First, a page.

The third episode, "Painting the People" shows how they looked beyond landscape for subjects—Degas' ballet dancers, Caillebotte's floor scrapers, Renoir's revelers. "The Final Flourish," Episode 4, deals with Pointillism and the work of Georges Seurat, some of the early work of Van Gogh, and Monet's Water Lilies.
All episodes are illustrated by a broad selection of the artists' work from collections all over the world, as well as an abundance of footage of the places where they lived and worked. We get to see many of the actual scenes that inspired their paintings, although in some cases what we see now is not much like what they saw then. This is especially true of the city scenes.
Bonus material in the three-disc set, besides an informative booklet on the Impressionists and a short biography of Januszcak, includes a full-length 90-minute feature on Edouard Manet. Although he didn't call himself an Impressionist and didn't exhibit with them, Manet is often associated with the movement, and was as much revolutionary in his own way. His famous Olympia caused as much a furor as anything the full-fledged Impressionists did, if not more so.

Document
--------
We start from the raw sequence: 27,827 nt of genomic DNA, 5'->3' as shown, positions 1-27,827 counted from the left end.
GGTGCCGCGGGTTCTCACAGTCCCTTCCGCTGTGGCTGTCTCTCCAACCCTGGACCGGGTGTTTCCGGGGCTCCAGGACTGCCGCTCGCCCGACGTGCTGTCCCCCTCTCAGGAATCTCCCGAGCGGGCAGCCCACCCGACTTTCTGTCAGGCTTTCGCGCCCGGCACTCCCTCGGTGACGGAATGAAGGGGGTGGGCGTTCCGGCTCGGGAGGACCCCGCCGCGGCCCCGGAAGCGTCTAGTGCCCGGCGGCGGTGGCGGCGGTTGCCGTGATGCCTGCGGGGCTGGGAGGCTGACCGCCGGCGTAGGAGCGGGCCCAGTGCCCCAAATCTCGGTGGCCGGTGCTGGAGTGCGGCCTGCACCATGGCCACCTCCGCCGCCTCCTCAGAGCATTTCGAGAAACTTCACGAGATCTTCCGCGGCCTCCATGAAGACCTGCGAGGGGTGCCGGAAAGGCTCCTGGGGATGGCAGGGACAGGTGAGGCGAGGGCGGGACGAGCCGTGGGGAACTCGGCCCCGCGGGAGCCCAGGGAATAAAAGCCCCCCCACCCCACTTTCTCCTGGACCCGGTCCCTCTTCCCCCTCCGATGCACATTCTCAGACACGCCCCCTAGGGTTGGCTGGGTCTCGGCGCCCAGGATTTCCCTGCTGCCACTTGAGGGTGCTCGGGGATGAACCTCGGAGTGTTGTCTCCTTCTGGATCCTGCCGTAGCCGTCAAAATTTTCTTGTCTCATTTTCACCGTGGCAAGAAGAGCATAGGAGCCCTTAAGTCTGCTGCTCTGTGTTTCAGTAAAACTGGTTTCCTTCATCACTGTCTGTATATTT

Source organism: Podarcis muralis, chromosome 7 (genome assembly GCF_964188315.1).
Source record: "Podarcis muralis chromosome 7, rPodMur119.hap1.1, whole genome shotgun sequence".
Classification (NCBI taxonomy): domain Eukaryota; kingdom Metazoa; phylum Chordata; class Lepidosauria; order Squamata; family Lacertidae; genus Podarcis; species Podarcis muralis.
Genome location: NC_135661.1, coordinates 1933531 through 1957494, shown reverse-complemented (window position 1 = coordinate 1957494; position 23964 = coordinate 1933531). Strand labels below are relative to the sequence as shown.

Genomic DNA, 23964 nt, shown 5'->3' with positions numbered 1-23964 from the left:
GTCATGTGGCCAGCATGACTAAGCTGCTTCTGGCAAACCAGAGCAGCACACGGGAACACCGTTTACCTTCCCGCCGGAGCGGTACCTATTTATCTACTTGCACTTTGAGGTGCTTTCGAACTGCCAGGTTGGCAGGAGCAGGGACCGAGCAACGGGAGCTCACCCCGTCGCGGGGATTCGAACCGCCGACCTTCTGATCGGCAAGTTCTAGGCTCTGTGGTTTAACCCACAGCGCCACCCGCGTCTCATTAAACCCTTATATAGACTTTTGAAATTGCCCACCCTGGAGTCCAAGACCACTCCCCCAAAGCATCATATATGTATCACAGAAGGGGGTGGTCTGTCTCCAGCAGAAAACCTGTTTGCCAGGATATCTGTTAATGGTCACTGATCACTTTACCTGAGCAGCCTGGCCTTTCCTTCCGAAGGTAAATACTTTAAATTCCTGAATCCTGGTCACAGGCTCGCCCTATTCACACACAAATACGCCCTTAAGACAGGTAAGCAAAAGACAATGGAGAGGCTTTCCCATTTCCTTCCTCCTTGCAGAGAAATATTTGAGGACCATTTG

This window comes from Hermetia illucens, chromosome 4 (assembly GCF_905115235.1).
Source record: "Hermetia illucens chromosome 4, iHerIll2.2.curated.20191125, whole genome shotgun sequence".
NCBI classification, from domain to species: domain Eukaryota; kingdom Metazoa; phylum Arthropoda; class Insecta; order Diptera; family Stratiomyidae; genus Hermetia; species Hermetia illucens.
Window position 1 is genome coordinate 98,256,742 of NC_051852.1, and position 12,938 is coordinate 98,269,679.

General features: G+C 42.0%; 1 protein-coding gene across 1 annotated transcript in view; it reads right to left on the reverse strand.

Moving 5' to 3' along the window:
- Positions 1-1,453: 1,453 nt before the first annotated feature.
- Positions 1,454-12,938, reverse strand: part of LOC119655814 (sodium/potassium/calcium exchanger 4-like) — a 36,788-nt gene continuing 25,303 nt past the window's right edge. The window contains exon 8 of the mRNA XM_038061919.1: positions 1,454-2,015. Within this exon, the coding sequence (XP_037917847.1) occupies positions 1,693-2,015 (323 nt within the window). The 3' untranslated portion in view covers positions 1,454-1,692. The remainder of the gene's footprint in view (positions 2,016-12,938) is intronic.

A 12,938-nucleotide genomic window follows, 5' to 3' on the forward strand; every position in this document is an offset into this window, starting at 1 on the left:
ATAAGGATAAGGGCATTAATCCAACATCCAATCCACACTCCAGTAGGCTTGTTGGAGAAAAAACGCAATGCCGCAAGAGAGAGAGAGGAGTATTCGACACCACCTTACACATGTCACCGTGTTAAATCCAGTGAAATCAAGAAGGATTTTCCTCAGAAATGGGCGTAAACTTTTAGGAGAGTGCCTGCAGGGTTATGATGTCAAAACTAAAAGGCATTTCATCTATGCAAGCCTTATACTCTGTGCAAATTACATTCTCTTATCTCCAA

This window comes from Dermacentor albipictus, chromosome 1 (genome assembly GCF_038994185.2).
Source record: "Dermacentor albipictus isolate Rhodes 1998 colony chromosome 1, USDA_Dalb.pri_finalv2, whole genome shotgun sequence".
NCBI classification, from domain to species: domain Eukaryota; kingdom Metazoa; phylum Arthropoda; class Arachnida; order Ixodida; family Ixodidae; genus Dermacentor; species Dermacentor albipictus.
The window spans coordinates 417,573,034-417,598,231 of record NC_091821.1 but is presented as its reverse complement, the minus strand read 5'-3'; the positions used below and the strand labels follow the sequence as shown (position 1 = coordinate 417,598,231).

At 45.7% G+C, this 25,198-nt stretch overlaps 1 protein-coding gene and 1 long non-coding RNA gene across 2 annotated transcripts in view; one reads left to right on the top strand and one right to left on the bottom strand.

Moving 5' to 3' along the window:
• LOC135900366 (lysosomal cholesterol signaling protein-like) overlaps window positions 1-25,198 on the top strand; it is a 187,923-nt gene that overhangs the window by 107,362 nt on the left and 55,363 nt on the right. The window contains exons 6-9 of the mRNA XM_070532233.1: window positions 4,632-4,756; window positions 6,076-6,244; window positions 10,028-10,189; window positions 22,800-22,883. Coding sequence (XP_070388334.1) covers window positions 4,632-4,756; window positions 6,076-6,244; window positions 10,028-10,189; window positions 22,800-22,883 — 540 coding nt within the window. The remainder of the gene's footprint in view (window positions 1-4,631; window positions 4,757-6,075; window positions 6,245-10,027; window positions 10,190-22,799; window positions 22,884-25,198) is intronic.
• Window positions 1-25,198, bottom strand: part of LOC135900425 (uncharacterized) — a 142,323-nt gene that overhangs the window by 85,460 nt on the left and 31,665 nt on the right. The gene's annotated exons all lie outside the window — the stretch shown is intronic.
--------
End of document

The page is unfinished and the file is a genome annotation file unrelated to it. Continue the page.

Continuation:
There is also a three-episode examination of the life and work of Vincent van Gogh, Vincent: The Full Story, which runs about two and a half hours. Both films follow the same pattern of the main series—equal amounts of Januszcak combined with the ostensible objects of the film.
A note about the Van Gogh bonus disc: the 2004 film was produced before the publication of the 2011 book Van Gogh: The Life by Steven Naifeh and Gregory White Smith, which made the case that Van Gogh's death might not have been suicide. It does however make very clear the fact that Van Gogh was impossible to get along with, presaging the psychological problems that dominated his final years. Both the Manet and Van Gogh films make excellent supplements to the main series, and if you find Waldemar entertaining, you get a whole lot more of him.